Stretch your food dollars - serve pasta

August 19, 2009|By LYNN LITTLE / Special to The Herald-Mail

Boil. Drain. Serve. Not only is preparing pasta easy, but pasta also is an economical and versatile menu item. In these challenging economic times, stretch your food dollar by preparing and serving pasta-based casseroles.

Pasta is typically fortified with iron and B vitamins. The B vitamin folic acid can lower the risk for certain birth defects, so it's an especially important nutrient for women of childbearing age.

Pasta manufacturers also are adding "better for you" pasta varieties to their product lines. These include whole-grain pasta and pasta with added fiber or other nutrients. Sometimes other ingredients are added. Products labeled "egg noodles," for example, must contain 5.5 percent egg by weight.

Read the Nutrition Facts labels. One cup of cooked pasta is considered a typical serving size. At 200 calories, 1 cup of cooked pasta has the same number of calories as two slices of bread.


Consider your serving sizes, but also think about your preferred pasta sauce. White sauces, such as Alfredo sauce, are much higher in fat and calories than most red sauces. One-half cup of tomato-based marinara sauce has about 110 calories and 3 grams of fat. The same amount of Alfredo sauce has about 300 calories and 28 grams of fat.

The National Pasta Association provides the following recommendations when cooking pasta:

o For every pound of pasta to cook, allow at least 4 quarts of water.

o Bring water to a boil before adding the pasta. Adding salt is optional. From a nutrition standpoint, skipping the salt is advisable.

o Return water to a boil and time according to the package directions. If you are making a baked dish, such as lasagna, reduce the cooking time by one third so the pasta will be slightly undercooked.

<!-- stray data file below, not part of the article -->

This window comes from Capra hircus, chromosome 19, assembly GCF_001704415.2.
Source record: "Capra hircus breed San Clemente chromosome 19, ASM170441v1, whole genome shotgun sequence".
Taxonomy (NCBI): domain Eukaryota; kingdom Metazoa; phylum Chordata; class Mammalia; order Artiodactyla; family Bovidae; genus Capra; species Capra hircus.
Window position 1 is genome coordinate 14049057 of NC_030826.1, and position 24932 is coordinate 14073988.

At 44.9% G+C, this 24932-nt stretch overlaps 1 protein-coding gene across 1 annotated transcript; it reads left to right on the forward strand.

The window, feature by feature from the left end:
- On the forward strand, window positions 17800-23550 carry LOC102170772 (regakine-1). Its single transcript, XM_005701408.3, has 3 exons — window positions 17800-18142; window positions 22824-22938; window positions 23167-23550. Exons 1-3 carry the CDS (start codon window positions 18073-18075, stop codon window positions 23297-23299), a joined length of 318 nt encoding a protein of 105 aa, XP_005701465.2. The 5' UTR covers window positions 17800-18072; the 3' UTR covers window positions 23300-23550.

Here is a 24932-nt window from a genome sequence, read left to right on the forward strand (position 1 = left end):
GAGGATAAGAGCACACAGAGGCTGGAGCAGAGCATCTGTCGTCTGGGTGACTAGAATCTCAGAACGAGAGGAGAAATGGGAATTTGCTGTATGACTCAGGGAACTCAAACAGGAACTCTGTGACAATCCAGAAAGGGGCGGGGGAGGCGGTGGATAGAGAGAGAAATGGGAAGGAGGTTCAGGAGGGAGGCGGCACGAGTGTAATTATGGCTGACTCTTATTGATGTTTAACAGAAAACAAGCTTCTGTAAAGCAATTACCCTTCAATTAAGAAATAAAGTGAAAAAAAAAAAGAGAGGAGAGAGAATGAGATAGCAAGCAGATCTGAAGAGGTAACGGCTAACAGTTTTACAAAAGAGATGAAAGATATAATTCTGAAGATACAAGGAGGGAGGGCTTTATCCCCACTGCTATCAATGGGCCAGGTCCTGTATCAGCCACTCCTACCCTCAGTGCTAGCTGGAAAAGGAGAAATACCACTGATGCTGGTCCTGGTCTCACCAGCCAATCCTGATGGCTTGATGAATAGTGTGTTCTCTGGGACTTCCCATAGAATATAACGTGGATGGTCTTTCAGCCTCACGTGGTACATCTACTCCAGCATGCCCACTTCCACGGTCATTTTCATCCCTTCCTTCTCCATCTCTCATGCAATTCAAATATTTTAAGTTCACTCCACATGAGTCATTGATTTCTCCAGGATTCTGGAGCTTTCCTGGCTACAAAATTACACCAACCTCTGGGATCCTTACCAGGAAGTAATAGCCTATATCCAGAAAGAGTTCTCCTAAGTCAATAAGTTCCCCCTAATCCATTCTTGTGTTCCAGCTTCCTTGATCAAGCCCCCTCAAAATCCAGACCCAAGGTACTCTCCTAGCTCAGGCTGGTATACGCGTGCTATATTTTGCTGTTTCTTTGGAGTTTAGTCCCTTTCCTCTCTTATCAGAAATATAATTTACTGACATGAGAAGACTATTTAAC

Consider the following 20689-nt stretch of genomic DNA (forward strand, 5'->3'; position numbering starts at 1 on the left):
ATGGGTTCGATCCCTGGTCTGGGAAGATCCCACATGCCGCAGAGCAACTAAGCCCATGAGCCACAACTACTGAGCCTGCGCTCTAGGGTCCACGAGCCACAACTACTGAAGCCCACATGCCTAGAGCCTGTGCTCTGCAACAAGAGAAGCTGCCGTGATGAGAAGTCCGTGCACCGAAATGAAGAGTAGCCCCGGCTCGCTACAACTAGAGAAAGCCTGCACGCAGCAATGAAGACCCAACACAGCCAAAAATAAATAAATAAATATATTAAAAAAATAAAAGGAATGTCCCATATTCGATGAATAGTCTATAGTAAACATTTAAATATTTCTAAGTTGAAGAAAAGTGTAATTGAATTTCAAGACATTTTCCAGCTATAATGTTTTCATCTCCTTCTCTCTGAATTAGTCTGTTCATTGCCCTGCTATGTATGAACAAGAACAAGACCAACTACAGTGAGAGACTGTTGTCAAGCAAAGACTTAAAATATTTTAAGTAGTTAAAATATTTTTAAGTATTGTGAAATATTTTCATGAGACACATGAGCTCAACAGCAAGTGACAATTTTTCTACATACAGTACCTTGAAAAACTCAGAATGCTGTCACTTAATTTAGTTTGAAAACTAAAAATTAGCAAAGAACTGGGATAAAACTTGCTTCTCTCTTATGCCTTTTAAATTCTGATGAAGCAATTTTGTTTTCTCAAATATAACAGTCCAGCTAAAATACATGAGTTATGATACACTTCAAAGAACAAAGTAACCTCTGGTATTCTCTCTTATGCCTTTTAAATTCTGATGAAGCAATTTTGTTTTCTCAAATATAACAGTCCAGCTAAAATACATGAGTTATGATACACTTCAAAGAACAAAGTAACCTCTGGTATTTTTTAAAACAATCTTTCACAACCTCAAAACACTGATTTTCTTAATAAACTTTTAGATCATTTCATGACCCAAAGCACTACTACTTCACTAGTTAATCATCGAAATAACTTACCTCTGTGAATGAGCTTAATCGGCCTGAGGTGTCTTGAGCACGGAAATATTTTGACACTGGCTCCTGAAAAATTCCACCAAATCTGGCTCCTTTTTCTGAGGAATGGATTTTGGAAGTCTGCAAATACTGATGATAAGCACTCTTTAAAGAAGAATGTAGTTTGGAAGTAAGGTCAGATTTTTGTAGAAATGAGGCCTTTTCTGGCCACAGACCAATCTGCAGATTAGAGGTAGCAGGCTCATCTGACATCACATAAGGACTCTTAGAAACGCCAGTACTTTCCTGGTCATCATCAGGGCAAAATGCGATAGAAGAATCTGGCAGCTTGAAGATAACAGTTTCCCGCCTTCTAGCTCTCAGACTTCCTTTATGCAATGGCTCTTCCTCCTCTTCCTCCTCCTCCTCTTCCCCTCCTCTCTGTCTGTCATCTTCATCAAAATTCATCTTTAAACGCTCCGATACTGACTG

o Remove a piece of pasta and taste test. The pasta should be somewhat firm when you bite, known as "al dente," which, in Italian, literally means "to the tooth." Remove a piece of pasta from the pot to check doneness.

o Drain the pasta. You do not need to rinse pasta unless you want to chill it prior to adding it to a salad.

Skillet spinach lasagna

1/2 pound lean ground beef
1/2 onion, chopped
2 cloves garlic, minced (or 1/4 teaspoon garlic powder)
3 cups spaghetti sauce (one 26- to 28-ounce jar)
1 cup water
8 ounces lasagna noodles
10-ounce package chopped, frozen spinach, thawed and squeezed dry
12-ounce tub lowfat or fat-free cottage cheese
1/2 cup shredded mozzarella cheese
Fresh or canned drained, sliced mushrooms (optional)

Cook ground beef, onions and garlic together in a large skillet or electric frying pan. Stir to prevent sticking. Drain the fat. Add spaghetti sauce and water to skillet and bring to a boil. Add uncooked lasagna noodles, stir, cover with lid, reduce the heat and cook 5 minutes.

Stir the thawed, dry chopped spinach into the skillet. Add mushrooms, if desired. Cover and simmer for 5 minutes.

Spoon cottage cheese over the top, sprinkle with mozzarella cheese, cover and heat another five to 10 minutes or until all the ingredients are thoroughly heated and the noodles are tender.

Makes eight servings. Each serving has 270 calories, 36g carbohydrates, 5g fat and 2g fiber.

Lynn Little is a family and consumer sciences educator with University of Maryland Cooperative Extension in Washington County.

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